I’ve recently been feeling like a cast member on Billions, the Showtime® series about a cut-throat hedge fund.
It’s not because I’m a wheeler dealer.
The hedge fund employs a full-time psychiatrist – a major role on the series – to counsel the stressed- out fund managers to get out of their own way and process their feelings. Obviously, the psychiatrist is expected to help the fund managers increase productivity and produce billions of dollars for the fund.
Just like those fictitious managers, I can sit myself down in the adjacent office of our in-house therapist and discuss my feelings. But that’s where the similarities end.
As many of you know, for many years, a licensed social worker has been an integral part of the Goidel Law Group team. In late 2021, Connie Wasserman, a licensed clinical social worker with more than a quarter-century of experience, joined our team and has been instrumental in assisting and advocating for our clients, their family members, and caregivers. Having her join our team was the realization of a professional dream. She is my proverbial, but caring, Lucy Van Pelt.
In honor of National Social Work Month, I want to commend and thank her, while highlighting the
importance of social work in an elder law practice.
Not a day goes by when we are not faced with difficult family dynamics and incredible physical, mental, or emotional health issues. Each client or family we counsel understandably expects us to possess the perfect solution to alleviate their stress, frustration, and burden. In crisis situations, perfect solutions rarely exist. However, we always strive to curate the optimal care plan and integrate it with the appropriate legal and financial options to fund necessary care. We spend hours listening to our clients’ issues and struggles, infusing our consultations with understanding and empathy. Our holistic approach -- which partners social work with legal planning -- is one of the main reasons why clients requiring care are referred to our practice.
But it honestly can feel daunting and exhausting. While I consider myself relatively tough, but equally compassionate, I didn’t recognize that taking on the issues of others may be taking a toll on my well- being. Prior to Connie’s arrival, nobody ever told me about the importance of processing my feelings. This was never taught in any law school class nor any continuing legal education course. Having had social work students as interns in the office for years, I understood the requirement that they engage in process recordings of their feelings. I also understood the need for social workers and other care providers to perform self-care. But really? Who has time for that?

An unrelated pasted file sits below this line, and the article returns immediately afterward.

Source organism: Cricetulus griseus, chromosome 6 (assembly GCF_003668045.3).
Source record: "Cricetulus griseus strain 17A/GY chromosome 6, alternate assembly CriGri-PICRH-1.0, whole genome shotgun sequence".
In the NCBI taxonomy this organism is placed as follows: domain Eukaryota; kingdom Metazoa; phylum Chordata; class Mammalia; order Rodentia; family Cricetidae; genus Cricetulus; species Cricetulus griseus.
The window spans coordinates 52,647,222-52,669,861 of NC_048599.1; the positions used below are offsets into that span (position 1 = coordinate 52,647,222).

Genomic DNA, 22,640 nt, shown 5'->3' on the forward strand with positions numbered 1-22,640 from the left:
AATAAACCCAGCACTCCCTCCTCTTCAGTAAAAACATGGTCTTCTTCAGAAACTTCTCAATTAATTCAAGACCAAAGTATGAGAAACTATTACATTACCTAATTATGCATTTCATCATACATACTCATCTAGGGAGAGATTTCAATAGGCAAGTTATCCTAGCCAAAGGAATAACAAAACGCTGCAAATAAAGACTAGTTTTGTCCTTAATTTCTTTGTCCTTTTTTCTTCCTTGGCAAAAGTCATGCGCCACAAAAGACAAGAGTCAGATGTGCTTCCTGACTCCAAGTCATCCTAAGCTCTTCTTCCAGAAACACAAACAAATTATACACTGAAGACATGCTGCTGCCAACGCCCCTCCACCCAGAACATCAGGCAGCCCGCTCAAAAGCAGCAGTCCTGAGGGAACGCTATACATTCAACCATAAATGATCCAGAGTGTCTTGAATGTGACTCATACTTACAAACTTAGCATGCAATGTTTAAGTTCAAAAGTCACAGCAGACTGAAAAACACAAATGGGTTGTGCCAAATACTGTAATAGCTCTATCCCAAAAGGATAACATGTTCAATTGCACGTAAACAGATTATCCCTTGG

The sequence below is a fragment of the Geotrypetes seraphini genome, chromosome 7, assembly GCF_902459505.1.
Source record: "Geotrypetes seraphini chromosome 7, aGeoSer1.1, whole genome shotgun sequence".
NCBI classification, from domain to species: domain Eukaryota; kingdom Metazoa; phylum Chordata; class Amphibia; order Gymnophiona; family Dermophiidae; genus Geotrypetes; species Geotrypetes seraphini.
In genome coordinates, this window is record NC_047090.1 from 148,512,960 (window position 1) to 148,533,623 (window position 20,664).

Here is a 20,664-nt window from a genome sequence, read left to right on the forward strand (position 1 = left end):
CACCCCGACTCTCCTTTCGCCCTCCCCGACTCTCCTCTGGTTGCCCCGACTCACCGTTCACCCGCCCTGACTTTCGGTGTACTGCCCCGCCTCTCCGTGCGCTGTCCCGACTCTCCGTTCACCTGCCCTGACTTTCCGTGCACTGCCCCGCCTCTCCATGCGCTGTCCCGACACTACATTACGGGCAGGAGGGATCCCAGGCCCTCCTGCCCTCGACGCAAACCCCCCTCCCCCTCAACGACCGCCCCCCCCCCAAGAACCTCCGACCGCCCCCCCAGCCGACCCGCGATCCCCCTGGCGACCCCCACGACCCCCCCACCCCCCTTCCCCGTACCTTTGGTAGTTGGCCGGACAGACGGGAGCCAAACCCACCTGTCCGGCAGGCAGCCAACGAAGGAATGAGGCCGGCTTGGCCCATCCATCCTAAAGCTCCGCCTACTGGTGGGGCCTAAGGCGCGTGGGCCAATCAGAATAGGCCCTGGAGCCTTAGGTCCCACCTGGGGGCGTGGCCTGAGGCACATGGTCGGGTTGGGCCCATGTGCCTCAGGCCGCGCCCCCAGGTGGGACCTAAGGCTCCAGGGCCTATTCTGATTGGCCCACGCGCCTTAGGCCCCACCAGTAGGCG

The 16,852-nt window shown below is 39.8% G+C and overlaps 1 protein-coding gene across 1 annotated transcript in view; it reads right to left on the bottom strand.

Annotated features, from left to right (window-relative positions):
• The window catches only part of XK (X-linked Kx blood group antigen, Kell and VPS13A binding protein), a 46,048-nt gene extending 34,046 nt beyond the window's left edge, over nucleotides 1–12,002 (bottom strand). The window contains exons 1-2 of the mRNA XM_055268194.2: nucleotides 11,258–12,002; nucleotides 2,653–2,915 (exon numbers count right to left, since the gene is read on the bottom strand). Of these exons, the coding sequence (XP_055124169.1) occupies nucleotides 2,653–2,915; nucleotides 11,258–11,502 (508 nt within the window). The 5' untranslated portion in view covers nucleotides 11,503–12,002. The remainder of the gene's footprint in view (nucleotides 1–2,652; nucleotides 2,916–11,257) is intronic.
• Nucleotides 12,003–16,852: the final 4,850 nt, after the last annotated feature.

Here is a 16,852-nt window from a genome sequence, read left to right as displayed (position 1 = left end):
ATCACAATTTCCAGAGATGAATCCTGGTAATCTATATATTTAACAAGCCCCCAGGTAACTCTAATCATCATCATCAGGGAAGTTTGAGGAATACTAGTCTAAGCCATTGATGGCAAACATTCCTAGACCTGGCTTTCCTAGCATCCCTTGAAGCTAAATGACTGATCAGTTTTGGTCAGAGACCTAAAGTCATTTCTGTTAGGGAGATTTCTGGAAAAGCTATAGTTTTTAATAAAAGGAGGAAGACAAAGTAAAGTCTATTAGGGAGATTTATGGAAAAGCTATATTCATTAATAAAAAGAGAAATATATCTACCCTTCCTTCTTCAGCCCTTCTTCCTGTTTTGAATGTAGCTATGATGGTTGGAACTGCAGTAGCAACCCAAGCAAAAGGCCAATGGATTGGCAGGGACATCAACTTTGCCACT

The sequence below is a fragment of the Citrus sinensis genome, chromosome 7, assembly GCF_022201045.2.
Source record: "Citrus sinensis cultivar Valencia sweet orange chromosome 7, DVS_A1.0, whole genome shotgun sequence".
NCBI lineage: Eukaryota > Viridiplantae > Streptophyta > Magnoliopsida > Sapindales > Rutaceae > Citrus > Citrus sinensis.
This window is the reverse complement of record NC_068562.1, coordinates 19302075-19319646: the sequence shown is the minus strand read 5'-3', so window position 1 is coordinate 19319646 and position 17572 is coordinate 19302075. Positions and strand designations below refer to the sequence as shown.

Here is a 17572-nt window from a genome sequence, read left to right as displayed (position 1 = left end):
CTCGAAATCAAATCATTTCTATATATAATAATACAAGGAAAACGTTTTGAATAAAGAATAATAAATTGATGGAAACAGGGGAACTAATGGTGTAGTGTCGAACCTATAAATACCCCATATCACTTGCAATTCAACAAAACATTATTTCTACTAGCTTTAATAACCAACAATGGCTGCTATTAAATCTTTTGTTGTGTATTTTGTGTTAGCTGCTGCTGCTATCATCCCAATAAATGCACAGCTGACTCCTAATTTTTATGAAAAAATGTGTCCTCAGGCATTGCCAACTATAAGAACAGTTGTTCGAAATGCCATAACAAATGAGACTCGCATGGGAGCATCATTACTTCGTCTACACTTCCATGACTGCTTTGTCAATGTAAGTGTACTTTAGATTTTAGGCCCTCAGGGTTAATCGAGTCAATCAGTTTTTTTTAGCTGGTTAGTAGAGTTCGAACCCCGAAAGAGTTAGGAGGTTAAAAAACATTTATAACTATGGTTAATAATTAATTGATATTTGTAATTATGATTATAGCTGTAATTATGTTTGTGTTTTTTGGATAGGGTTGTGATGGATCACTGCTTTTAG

My typical day consists of back-to-back meetings and phone calls with clients. There is little time to complete actual work, let alone room for processing. I’ve been repeatedly advised – and have learned -- that I need to make time. But that doesn’t mean I’m particularly compliant. As with many things in life, I’m working on it.
About two weeks ago I received a text from a close colleague advising that his young wife was being certified for home hospice after a long battle with cancer. I was just getting into my car to head to the office. During my twenty-minute commute, I could not stop feeling so awful and shedding a few tears thinking about his future loss. Upon entering the office, I plopped myself down in Connie’s office and told her about the situation. The tears continued. During the conversation, she helped me to process my feelings, reminding me about why the terrible news was causing such sadness. Without Connie’s presence, and her ability and willingness to listen and advise, I would have repressed my feelings to manage the tasks of the day.
Now, after Connie and I close a meeting fraught with strong emotions or difficult issues, we spend a few minutes processing our feelings. Yes, I know it sounds so touchy-feely.
I’m considering the purchase of a sofa for the office.